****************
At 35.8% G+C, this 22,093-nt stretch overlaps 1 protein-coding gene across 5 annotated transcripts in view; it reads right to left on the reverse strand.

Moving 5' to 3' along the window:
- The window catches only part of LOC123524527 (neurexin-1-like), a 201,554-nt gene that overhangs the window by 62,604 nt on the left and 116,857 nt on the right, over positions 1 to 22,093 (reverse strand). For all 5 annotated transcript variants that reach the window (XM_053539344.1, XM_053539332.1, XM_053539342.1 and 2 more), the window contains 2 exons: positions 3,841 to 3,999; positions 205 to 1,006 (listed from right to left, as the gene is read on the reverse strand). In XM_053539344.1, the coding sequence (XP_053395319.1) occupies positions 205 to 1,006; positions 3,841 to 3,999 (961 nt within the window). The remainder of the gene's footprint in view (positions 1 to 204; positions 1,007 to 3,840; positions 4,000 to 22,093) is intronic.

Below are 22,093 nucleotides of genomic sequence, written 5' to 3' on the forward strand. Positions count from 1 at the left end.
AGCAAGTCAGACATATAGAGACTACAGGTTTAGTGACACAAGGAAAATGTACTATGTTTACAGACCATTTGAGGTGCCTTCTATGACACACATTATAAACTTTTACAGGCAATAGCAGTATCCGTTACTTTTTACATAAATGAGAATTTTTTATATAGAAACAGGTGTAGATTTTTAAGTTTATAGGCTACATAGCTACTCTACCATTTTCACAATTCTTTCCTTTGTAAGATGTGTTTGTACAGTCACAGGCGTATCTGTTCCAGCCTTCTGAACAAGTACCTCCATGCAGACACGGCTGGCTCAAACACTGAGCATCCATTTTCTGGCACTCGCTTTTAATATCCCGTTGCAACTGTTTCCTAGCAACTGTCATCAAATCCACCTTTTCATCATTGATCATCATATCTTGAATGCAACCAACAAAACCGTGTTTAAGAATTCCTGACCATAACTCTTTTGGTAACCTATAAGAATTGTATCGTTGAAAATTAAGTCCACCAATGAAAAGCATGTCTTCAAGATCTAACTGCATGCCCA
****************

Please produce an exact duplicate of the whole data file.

At 35.8% G+C, this 22,093-nt stretch overlaps 1 protein-coding gene across 5 annotated transcripts in view; it reads right to left on the reverse strand.

Moving 5' to 3' along the window:
- The window catches only part of LOC123524527 (neurexin-1-like), a 201,554-nt gene that overhangs the window by 62,604 nt on the left and 116,857 nt on the right, over positions 1 to 22,093 (reverse strand). For all 5 annotated transcript variants that reach the window (XM_053539344.1, XM_053539332.1, XM_053539342.1 and 2 more), the window contains 2 exons: positions 3,841 to 3,999; positions 205 to 1,006 (listed from right to left, as the gene is read on the reverse strand). In XM_053539344.1, the coding sequence (XP_053395319.1) occupies positions 205 to 1,006; positions 3,841 to 3,999 (961 nt within the window). The remainder of the gene's footprint in view (positions 1 to 204; positions 1,007 to 3,840; positions 4,000 to 22,093) is intronic.

Below are 22,093 nucleotides of genomic sequence, written 5' to 3' on the forward strand. Positions count from 1 at the left end.
AGCAAGTCAGACATATAGAGACTACAGGTTTAGTGACACAAGGAAAATGTACTATGTTTACAGACCATTTGAGGTGCCTTCTATGACACACATTATAAACTTTTACAGGCAATAGCAGTATCCGTTACTTTTTACATAAATGAGAATTTTTTATATAGAAACAGGTGTAGATTTTTAAGTTTATAGGCTACATAGCTACTCTACCATTTTCACAATTCTTTCCTTTGTAAGATGTGTTTGTACAGTCACAGGCGTATCTGTTCCAGCCTTCTGAACAAGTACCTCCATGCAGACACGGCTGGCTCAAACACTGAGCATCCATTTTCTGGCACTCGCTTTTAATATCCCGTTGCAACTGTTTCCTAGCAACTGTCATCAAATCCACCTTTTCATCATTGATCATCATATCTTGAATGCAACCAACAAAACCGTGTTTAAGAATTCCTGACCATAACTCTTTTGGTAACCTATAAGAATTGTATCGTTGAAAATTAAGTCCACCAATGAAAAGCATGTCTTCAAGATCTAACTGCATGCCCA